The story led ABC's "Good Morning America" again Tuesday, when Bob Woodruff reported from a Malaysian fishing village, interviewing a man who said he saw a jet flying low over the water around the time Malaysia Airlines Flight 370 went missing March 8 with 239 people aboard. Anchor George Stephanopoulos immediately brought in aviation expert Stephen Ganyard, who dismissed the eyewitness account as essentially worthless.
The circular passage typifies a story where clues and theories come to light and are passed over or debunked—the stolen passports, the oil slick on the water, the seismic event, lithium batteries—leaving people still searching for both a jetliner and the truth.
"The information coming in from the Malaysian authorities has been, literally, all over the map," a frustrated Anderson Cooper said on CNN.
Yet long-struggling CNN, Cooper's nightly newscast in particular, has been among the biggest beneficiaries of public interest in the story. Since the plane went missing while flying from Kuala Lumpur, Malaysia, to Beijing, and CNN began nearly wall-to-wall coverage, its prime-time ratings have jumped 68 percent over the year's average, even more among younger viewers that advertisers are keen to reach, the Nielsen company said.
Seventeen of the 20 most popular articles on the BBC's website last week were about the plane, bringing in more traffic to the British news agency's site than any story since the Japanese tsunami in 2011.
"Where are you?" was the top headline in Germany's top-selling tabloid Bild on Monday. The story appears on nearly every hourly bulletin on CCTV in China, where most of the plane's passengers were from, with a heavy emphasis on Chinese navy ships and aircraft involved in the search. Hong Kong's Phoenix TV was covering the story around-the-clock, often citing reports by overseas media.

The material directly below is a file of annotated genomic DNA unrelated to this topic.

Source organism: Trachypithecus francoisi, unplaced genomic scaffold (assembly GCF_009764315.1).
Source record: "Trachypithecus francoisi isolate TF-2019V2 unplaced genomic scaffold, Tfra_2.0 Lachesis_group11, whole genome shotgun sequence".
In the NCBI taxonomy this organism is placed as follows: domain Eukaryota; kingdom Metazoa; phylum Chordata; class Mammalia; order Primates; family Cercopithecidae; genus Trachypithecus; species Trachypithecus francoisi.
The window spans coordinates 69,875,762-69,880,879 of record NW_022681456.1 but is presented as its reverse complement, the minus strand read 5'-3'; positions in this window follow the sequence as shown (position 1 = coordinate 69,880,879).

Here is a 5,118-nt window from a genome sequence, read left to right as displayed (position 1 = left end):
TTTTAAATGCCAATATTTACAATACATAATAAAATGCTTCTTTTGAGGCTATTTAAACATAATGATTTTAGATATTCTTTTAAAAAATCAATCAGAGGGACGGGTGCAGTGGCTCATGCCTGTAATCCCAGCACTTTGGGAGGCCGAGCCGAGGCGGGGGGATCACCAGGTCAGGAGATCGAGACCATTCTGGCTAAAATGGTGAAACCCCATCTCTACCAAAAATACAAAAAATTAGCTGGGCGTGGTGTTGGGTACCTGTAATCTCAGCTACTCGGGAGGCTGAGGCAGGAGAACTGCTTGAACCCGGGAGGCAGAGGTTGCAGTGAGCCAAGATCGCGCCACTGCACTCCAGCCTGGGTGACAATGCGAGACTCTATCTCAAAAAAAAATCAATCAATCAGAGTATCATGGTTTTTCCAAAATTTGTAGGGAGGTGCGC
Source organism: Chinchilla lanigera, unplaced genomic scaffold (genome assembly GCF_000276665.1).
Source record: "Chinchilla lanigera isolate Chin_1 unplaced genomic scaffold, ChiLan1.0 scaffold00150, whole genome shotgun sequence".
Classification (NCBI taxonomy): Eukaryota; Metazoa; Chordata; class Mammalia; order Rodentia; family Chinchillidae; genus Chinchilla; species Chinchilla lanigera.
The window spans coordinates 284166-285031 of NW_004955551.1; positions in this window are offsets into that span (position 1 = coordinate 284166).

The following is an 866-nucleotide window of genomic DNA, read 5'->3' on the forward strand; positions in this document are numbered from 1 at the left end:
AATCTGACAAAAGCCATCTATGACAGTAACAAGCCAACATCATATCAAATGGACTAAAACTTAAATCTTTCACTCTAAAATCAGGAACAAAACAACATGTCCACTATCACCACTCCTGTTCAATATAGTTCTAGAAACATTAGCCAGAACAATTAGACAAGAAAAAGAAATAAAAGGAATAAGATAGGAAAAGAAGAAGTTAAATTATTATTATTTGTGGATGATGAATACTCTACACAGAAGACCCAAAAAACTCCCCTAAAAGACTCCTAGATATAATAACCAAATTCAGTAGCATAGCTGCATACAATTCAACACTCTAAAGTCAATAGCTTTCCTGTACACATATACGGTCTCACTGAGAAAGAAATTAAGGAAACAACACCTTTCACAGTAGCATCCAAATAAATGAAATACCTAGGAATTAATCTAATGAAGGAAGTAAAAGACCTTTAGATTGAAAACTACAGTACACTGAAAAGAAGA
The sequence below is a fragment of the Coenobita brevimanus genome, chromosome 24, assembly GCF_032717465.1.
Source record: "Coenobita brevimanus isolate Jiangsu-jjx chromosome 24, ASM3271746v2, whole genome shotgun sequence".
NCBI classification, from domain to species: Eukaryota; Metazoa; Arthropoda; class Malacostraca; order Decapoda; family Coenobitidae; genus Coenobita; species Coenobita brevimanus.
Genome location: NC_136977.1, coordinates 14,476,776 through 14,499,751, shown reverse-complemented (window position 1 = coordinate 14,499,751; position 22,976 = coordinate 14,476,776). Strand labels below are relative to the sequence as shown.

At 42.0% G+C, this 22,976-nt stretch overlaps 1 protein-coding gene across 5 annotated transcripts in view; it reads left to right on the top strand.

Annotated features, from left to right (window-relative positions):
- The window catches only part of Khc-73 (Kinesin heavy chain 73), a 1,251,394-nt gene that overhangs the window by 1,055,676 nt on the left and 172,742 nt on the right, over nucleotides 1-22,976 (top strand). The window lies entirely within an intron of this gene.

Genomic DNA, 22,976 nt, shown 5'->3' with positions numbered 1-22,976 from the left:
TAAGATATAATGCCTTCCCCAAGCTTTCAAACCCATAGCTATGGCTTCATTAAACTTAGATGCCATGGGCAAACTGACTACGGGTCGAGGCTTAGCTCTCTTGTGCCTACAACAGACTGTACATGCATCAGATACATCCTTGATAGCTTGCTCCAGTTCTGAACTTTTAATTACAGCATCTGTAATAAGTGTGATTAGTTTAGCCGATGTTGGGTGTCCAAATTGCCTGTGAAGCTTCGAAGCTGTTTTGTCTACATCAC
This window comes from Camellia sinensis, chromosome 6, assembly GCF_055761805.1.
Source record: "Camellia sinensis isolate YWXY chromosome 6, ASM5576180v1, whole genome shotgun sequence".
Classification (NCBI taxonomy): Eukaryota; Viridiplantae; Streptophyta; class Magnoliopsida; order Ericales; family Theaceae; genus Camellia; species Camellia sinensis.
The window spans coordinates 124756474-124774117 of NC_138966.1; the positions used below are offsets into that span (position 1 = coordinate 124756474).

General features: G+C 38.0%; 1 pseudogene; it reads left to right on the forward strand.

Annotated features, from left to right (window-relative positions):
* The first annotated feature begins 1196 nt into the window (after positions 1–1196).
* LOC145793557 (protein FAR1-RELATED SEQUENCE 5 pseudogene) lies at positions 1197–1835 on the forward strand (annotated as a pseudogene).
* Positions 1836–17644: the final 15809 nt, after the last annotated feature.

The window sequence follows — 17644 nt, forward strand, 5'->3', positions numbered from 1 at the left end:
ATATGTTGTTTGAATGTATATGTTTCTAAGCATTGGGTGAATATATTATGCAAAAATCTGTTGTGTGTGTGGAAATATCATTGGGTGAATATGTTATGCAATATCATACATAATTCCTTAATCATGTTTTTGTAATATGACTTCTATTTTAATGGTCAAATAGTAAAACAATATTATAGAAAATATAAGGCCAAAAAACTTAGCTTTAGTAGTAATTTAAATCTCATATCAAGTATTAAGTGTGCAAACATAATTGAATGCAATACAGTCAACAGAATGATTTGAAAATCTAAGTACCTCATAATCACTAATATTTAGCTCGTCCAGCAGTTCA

The number of Twitter messages about the plane peaked at nearly 1 million per day shortly after it went missing, with daily tweets in the 200,000 to 400,000 range much of last week, the social media site said.
Rock star Courtney Love even joined the discussion on Facebook, posting a satellite ocean picture with the suggestion that it revealed an oil slick. More than 10,000 people had "liked" it by midday Tuesday.
"It's a macabre story but still fascinating," said former NBC News aviation correspondent Robert Hager, who retired in 2004 yet was called in by the network to help when he was vacationing in Alaska. Hager said he can't remember an aviation story where a jetliner went missing and left so few clues. He's beginning to think that it will take years—if ever—to truly learn the plane's fate and said he feels for the families of the missing passengers, who must be hoping for good news that isn't realistic.
In France, the story has drawn frequent comparisons to the 2009 crash of Air France Flight 447 in an Atlantic Ocean storm. Investigators of that crash and family members of victims have been interviewed on French television to share their theories of what happened in Asia.